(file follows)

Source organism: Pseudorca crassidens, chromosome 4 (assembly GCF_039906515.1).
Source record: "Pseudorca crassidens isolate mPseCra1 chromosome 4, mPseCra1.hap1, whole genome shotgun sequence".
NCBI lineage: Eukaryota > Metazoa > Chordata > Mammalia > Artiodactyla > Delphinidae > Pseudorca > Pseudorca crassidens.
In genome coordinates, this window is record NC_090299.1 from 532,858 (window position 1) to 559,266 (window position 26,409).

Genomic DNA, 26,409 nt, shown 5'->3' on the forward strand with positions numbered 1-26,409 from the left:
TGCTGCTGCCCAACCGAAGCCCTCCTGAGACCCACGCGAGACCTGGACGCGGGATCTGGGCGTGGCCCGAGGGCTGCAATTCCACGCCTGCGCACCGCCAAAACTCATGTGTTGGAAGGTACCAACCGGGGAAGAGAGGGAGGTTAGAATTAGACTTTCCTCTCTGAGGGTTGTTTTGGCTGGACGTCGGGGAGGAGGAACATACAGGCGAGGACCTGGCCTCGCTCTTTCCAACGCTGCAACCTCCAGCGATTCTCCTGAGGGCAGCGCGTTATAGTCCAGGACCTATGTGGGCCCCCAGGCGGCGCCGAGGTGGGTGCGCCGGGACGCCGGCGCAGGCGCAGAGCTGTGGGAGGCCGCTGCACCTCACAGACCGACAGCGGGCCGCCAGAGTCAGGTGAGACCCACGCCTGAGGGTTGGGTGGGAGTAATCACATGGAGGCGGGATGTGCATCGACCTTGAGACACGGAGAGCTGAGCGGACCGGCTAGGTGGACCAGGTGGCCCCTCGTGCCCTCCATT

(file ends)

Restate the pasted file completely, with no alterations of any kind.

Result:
Source organism: Pseudorca crassidens, chromosome 4 (assembly GCF_039906515.1).
Source record: "Pseudorca crassidens isolate mPseCra1 chromosome 4, mPseCra1.hap1, whole genome shotgun sequence".
NCBI lineage: Eukaryota > Metazoa > Chordata > Mammalia > Artiodactyla > Delphinidae > Pseudorca > Pseudorca crassidens.
In genome coordinates, this window is record NC_090299.1 from 532,858 (window position 1) to 559,266 (window position 26,409).

Genomic DNA, 26,409 nt, shown 5'->3' on the forward strand with positions numbered 1-26,409 from the left:
TGCTGCTGCCCAACCGAAGCCCTCCTGAGACCCACGCGAGACCTGGACGCGGGATCTGGGCGTGGCCCGAGGGCTGCAATTCCACGCCTGCGCACCGCCAAAACTCATGTGTTGGAAGGTACCAACCGGGGAAGAGAGGGAGGTTAGAATTAGACTTTCCTCTCTGAGGGTTGTTTTGGCTGGACGTCGGGGAGGAGGAACATACAGGCGAGGACCTGGCCTCGCTCTTTCCAACGCTGCAACCTCCAGCGATTCTCCTGAGGGCAGCGCGTTATAGTCCAGGACCTATGTGGGCCCCCAGGCGGCGCCGAGGTGGGTGCGCCGGGACGCCGGCGCAGGCGCAGAGCTGTGGGAGGCCGCTGCACCTCACAGACCGACAGCGGGCCGCCAGAGTCAGGTGAGACCCACGCCTGAGGGTTGGGTGGGAGTAATCACATGGAGGCGGGATGTGCATCGACCTTGAGACACGGAGAGCTGAGCGGACCGGCTAGGTGGACCAGGTGGCCCCTCGTGCCCTCCATT